Defendant contends section 290.013 is unconstitutional as applied to persons who decide to relocate their residence to another state after they have already left California. But it was not conclusively shown in this case that defendant is such a person. Based on the evidence, the jury reasonably could have found that defendant intended to abandon his residence in California at the time he left the state, which was, from all appearances, shortly after he was interviewed by Redding police in connection with a possible new felony charge. If the jury found that defendant had that intent, then obviously defendant would fall outside the class of persons to whom he contends section 290.13 is unconstitutional when applied, because defendant could have provided the notice required by section 290.13 in person before he left the state. Accordingly, defendant's "as applied" constitutional challenge to the statute is without merit.

III

Instructional Error

Defendant contends the jury instruction on failing to register a change of address "contained an inapplicable element, omitted required elements, and improperly conflated multiple elements of two separate offenses." We disagree.

Part of defendant's challenge to the jury instruction here is based on the premise that subdivisions (a) and (b) of section 290.013 "are not alternate statements of the same offense," but instead define "two separate offenses." Based on that premise, defendant contends the instruction was erroneous because it "omitted required elements, and improperly conflated multiple elements" of the separate offenses.

These arguments are without merit because their premise is flawed. Subdivision (b) of section 290.018 makes it a felony for a "person who is required to register under the act based on a felony conviction . . . [to] willfully violate[] any requirement of the act." Here, in count 2, the "requirement of the act" defendant was charged with violating was the requirement in section 290.013 that a registrant report any change from a previously registered residence address. In this regard, subdivisions (a) and (b) of the statute do not set forth separate and distinct requirements, the violation of which qualify as separate and distinct offenses under section 290.018, subdivision (b). Instead, subdivision (b) of the statute simply provides that the notification requirements of section 290.013 are slightly different "[i]f the person does not know the new residence address or location at the time of the move." Whether the person knows where he will be moving at the time of the move, the basic requirement of section 290.013 is the same: the person must provide notice of the move -- i.e., that he is leaving the residence address at which he was previously registered. The small variation on the notice requirements that exists depending on whether the person knows where he will be moving does not give rise to separate offenses. Accordingly, all of defendant's arguments based on that premise have no merit.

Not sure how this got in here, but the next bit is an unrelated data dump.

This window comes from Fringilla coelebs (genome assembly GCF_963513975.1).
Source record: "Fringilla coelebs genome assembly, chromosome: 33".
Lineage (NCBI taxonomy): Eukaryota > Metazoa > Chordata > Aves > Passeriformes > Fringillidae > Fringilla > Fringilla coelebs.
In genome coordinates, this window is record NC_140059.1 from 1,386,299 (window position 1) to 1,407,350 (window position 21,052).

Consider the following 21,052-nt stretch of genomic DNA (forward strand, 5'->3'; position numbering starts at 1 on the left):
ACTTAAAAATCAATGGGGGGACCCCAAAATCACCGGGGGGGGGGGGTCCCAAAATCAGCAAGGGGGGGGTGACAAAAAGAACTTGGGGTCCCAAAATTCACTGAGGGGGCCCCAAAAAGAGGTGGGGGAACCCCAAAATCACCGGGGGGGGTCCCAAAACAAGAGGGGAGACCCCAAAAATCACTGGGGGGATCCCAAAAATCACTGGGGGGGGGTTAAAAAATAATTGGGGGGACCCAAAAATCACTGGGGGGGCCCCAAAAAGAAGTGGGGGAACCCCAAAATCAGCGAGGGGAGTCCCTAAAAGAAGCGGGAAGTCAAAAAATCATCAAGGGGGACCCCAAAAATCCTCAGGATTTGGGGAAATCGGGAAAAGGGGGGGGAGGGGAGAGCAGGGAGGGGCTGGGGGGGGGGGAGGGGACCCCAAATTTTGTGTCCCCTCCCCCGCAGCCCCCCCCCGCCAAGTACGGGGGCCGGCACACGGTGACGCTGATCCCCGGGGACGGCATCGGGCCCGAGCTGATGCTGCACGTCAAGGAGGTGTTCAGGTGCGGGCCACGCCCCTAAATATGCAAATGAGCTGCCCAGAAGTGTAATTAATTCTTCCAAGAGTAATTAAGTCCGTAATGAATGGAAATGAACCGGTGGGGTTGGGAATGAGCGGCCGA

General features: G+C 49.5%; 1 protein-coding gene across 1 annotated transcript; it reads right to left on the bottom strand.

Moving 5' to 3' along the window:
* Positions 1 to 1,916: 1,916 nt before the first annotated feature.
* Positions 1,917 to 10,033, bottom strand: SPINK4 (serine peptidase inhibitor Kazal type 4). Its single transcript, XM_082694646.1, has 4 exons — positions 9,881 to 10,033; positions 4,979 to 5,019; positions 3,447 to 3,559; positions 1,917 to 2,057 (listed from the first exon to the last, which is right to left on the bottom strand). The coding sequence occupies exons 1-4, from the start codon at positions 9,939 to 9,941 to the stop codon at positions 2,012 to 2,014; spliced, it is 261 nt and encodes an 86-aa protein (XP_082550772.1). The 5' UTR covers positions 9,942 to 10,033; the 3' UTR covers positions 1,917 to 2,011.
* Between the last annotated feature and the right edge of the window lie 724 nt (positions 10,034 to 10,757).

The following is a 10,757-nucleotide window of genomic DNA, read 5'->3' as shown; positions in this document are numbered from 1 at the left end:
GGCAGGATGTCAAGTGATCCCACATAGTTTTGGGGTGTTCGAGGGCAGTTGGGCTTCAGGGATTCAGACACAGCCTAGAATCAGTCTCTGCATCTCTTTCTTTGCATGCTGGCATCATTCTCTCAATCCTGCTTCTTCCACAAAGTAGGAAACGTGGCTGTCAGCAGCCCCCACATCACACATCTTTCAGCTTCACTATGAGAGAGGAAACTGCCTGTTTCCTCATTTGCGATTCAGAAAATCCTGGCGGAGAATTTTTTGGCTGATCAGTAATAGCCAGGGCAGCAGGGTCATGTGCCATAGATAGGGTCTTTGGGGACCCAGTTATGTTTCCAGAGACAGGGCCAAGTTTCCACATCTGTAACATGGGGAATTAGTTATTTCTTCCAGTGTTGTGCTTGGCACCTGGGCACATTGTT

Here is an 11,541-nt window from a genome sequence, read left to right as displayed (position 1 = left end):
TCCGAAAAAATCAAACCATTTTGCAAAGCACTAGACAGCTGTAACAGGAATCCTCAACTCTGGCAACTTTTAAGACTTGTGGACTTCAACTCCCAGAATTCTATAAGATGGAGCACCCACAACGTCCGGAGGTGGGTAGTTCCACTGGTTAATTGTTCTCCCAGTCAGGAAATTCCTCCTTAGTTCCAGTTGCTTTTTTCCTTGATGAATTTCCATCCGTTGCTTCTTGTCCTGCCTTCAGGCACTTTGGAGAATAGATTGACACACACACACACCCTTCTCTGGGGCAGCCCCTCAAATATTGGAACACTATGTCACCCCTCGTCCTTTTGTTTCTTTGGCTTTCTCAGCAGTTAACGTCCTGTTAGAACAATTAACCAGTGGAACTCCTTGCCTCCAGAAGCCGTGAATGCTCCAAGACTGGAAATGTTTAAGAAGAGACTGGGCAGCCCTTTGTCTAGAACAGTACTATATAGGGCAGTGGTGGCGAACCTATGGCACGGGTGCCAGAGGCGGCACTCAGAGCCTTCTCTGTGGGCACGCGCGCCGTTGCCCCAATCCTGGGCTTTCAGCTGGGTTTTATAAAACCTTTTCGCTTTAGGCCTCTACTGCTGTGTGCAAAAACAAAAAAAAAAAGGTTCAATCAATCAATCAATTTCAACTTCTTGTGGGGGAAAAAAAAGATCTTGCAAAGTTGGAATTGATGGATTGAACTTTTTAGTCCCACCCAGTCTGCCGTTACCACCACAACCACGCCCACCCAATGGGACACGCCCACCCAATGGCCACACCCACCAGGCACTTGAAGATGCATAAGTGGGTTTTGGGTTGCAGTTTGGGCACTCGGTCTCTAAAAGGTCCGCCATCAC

That leaves us with just two remaining arguments. First, defendant complains that section 290.13 "required proof that [he] was registered as a sex offender at a specific residence address," but the jury instruction required the prosecutor to prove, as an element of the crime, only that "defendant resided in Redding, California." The People do not attempt to defend this aspect of the instruction as correct, but they argue that "any error in this regard is necessarily harmless" because no reasonable jury could have found that defendant was not registered at a specific address in Redding. Defendant offers no reply to this harmless error argument.